Mac Arnold is one of the signs that God wants us to learn the blues right--his love for this music pours out every time he sings a line with that raspy voice, every time he picks up a bass or a guitar and shows how it's supposed to be done. The blues here are presented in all their raw, urgent glory.
You can buy this cd at http://www.vizztone.com
The following written by Bob Corritore:
RIP Iverson Minter AKA Louisiana Red March 23rd, 1932- to February 25, 2012. It is with a heavy heart that we report the passing of one of the greatest and most beloved traditional blues artists. Louisiana Red died this afternoon at a hospital in Germany (Note Europe is 9 hours ahead) after a few days in a coma brought on by thyroid imbalance. He was 79. Louisiana Red was a powerful downhome blues artist who could channel his teachers (among them Muddy Waters, Elmore James, Robert Nighthawk, Lightnin' Hopkins and John Lee Hooker) into his own heartfelt musical conversation, delivered with such moving passion and honesty that it would leave his audiences indelibly touched. He was fine singer with a distinctive voice, and an amazing guitarist who could play all of the traditional blues styles and excelled as one of the world's greatest slide guitarists. He could create moods and textures, both musically and spiritually, and had the ability of falling so deep into his own songs that he would go to tears, making his audience cry with him. That was the gift of this great artist.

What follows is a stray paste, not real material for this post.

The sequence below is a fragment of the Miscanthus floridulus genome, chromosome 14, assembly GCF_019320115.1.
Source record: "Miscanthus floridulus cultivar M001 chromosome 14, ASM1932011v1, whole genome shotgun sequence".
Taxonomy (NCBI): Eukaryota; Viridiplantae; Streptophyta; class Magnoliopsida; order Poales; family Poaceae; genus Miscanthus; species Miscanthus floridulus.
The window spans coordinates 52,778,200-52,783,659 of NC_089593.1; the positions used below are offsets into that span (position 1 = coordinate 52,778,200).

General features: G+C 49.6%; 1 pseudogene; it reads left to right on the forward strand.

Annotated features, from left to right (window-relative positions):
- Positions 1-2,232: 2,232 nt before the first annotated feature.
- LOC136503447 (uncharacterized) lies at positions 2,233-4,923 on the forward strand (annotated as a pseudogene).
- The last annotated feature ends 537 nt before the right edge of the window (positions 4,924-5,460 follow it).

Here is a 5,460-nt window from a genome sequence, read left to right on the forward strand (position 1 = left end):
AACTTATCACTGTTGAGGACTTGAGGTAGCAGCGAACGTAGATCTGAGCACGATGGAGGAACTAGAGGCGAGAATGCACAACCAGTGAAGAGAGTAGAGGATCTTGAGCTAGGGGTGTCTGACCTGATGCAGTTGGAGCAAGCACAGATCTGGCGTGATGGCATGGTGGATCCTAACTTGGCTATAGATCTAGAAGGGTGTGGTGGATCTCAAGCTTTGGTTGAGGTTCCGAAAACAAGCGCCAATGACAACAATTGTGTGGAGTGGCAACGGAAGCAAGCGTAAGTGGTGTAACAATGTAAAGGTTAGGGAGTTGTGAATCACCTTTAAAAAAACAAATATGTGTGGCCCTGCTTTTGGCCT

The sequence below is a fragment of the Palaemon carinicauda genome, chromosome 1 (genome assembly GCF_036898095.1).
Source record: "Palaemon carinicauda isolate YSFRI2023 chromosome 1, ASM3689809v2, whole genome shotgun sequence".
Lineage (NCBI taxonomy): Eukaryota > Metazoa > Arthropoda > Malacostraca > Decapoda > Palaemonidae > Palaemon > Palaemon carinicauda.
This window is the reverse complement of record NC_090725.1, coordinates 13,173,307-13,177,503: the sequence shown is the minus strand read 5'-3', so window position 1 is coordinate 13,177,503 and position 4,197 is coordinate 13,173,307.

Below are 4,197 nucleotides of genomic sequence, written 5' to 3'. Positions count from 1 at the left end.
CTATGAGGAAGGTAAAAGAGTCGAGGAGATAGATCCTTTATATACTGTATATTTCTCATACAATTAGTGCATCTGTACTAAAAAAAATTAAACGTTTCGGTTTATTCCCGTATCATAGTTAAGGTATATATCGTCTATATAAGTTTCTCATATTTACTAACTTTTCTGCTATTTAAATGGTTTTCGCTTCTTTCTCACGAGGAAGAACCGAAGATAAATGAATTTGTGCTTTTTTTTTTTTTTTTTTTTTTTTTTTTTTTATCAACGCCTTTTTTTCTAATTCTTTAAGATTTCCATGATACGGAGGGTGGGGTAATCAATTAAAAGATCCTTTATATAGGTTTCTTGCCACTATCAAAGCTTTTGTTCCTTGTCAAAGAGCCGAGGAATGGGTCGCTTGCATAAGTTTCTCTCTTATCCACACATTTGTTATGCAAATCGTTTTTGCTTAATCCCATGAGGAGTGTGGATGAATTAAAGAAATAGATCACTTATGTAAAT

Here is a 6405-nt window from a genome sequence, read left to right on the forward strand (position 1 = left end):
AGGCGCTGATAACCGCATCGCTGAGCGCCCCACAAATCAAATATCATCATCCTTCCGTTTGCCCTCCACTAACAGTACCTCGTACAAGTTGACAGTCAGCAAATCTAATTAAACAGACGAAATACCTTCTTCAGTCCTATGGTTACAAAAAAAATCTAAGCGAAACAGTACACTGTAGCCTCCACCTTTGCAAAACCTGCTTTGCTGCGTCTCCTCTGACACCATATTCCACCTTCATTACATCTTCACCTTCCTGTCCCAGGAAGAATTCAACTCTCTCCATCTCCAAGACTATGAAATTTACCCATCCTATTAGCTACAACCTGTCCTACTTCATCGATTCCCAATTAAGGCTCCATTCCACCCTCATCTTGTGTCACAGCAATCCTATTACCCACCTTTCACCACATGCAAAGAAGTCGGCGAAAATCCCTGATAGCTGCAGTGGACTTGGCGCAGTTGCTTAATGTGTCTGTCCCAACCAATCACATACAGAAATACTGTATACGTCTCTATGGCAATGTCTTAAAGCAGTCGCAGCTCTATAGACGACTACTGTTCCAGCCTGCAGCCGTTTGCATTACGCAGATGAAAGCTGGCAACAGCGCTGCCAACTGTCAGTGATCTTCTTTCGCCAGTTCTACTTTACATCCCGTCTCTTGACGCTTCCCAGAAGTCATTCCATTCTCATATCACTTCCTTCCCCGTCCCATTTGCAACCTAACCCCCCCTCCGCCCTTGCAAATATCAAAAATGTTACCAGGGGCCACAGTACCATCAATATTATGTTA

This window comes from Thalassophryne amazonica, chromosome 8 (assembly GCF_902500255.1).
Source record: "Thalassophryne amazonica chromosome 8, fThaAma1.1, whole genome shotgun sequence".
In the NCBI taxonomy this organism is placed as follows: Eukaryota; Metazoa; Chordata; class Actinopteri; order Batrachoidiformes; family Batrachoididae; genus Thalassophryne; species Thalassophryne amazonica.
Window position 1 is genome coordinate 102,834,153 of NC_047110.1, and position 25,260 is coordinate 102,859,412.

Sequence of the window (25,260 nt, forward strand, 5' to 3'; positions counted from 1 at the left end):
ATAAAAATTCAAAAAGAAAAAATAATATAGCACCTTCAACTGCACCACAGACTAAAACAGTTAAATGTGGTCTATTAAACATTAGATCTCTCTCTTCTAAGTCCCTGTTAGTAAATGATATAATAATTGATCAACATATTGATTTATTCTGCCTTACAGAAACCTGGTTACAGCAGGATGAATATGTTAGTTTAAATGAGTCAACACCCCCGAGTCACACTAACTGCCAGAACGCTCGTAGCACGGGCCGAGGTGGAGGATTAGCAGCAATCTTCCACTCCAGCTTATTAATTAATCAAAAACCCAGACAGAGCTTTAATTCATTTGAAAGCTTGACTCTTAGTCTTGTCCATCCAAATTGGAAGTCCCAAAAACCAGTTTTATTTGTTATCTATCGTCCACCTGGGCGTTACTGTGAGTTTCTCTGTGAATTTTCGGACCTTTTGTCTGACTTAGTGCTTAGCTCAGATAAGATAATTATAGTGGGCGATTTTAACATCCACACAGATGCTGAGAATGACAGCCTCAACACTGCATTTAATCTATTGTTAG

Wikipedia lists Louisiana Red as being born in Bessemer, Alabama but his own reports have fluctuated from various Southern towns and cities. Red lost his mother at birth and his father was killed in a Ku Klux Klan lynching when Red was just 5 years old. He lived in an orphanage in New Orleans for a few a his childhood years until his grandmother took him to Pittsburgh to live. A few years later she bought him his first guitar, a $12 Kay. Red would play along with records and the radio and begged some guitar lessons from his first mentor, Crit Walters. It was early in life that Red made the decision to become a blues musician. In the late 1940s Red would follow his passion to Detroit where he would become friends with Eddie Burns and John Lee Hooker. He would make his first recordings in Detroit for producer Joe Von Battle under the moniker of Rocky Fuller, a pair of these recordings were leased to Chess records. He would accompany John Lee Hooker on a session forModern Records and you can hear Red shouting "Lord Have Mercy" in the middle of JLH's "Down Child". Red would also land a 1953 recording session in Chicago for Chess in which he is accompanied by Little Walter on the brilliant "Funeral Hearse At My Door" which remained in the vaults unreleased for decades. Red's next stop would be New York where he would record for producer Bobby Robinson and for Atlas Records. But it was Louisiana Red's 1962 Roulette label recordings that garnered him national recognition as a bluesman. His single "Red's Dream" with its humorous political commentary became a major hit and was followed by the Roulette album The Lowdown Back Porch Blues. This was followed by the 1965 release of Louisiana Red Sings The Blues on Atco. In the mid 70s he became the cornerstone of the Blue Labor label cutting two excellent solo acoustic albums; Sweet Blood Call and Dead Stray Dog and also appearing on that label as a featured sideman on albums by Johnny Shines, Roosevelt Sykes, Brownie McGhee, and Peg Leg Sam. He was romantically involved with folk legend Odetta for a small period of time in the 1970s. European promoters and booking agents took an interest, and Red found a new audience with his annual overseas tours. Labels such as L+R from Germany and JSP from England began recording Red, the latter debuting their catalog with Red, Funk and Blue, a duet album with Sugar Blue. Red appeared as himself in the movie Come Back featuring Eric Burdon of Animals fame. Red lived in Chicago for awhile in the early 1980s where he worked at the Delta Fish Market. He would then move to Phoenix in late 1981 where he lived and played with Bob Corritore for about a year.